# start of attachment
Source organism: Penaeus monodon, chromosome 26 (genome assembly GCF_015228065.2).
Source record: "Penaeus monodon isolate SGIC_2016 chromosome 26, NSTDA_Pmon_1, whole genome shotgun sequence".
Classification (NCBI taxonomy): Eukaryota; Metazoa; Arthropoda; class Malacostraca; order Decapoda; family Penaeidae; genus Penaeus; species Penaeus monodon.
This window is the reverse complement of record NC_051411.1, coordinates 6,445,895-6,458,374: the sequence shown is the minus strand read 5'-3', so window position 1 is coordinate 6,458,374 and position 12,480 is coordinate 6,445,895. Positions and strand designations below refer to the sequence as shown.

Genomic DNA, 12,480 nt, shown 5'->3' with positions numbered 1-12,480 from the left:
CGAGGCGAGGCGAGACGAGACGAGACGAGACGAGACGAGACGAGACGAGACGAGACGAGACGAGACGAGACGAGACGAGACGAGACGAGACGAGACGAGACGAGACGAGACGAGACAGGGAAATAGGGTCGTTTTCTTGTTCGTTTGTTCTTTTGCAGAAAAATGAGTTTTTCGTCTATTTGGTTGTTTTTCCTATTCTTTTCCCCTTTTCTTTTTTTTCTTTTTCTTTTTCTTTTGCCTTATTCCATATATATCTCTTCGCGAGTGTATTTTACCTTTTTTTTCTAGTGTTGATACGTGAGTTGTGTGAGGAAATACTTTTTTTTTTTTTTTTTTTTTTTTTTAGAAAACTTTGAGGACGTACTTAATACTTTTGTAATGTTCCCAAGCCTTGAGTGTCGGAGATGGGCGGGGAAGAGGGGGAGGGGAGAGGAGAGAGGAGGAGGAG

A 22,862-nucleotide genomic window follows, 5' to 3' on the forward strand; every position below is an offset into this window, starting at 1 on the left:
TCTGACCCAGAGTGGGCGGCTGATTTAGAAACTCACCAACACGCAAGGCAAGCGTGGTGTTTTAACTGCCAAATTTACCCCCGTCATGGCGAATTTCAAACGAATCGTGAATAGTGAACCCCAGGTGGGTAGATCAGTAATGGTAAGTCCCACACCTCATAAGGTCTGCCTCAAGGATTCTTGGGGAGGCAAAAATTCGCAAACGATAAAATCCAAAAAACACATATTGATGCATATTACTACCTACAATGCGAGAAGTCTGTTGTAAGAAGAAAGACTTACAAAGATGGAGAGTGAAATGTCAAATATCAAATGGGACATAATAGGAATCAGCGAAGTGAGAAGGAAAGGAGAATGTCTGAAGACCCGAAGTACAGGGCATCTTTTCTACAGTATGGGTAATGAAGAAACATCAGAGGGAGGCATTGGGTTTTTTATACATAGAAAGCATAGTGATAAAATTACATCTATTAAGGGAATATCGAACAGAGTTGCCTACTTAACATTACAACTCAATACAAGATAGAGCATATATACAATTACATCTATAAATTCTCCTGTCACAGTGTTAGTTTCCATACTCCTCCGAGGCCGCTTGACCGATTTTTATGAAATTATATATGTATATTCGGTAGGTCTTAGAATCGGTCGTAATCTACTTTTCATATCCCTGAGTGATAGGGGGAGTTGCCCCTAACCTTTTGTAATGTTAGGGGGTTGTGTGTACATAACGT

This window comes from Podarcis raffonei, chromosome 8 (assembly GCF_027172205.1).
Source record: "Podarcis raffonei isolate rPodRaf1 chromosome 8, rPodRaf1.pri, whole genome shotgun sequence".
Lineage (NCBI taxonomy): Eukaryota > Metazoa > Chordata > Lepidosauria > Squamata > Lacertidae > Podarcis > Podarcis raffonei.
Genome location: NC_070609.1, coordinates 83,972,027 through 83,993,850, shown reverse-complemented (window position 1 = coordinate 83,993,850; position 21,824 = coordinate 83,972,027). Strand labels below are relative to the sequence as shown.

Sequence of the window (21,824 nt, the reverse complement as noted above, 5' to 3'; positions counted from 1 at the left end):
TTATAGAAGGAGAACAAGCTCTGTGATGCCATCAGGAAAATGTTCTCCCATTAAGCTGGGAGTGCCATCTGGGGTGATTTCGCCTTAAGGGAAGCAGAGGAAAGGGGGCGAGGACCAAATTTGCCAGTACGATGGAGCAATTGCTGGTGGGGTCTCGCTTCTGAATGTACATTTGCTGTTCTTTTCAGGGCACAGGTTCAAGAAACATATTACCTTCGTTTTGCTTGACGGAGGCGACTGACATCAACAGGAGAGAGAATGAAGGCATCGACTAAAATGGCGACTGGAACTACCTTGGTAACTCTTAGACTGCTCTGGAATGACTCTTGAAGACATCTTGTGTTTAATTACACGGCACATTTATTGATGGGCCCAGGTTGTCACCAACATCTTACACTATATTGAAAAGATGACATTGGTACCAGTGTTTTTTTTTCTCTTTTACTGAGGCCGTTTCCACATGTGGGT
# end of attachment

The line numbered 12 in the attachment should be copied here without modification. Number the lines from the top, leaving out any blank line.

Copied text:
Genome location: NC_070609.1, coordinates 83,972,027 through 83,993,850, shown reverse-complemented (window position 1 = coordinate 83,993,850; position 21,824 = coordinate 83,972,027). Strand labels below are relative to the sequence as shown.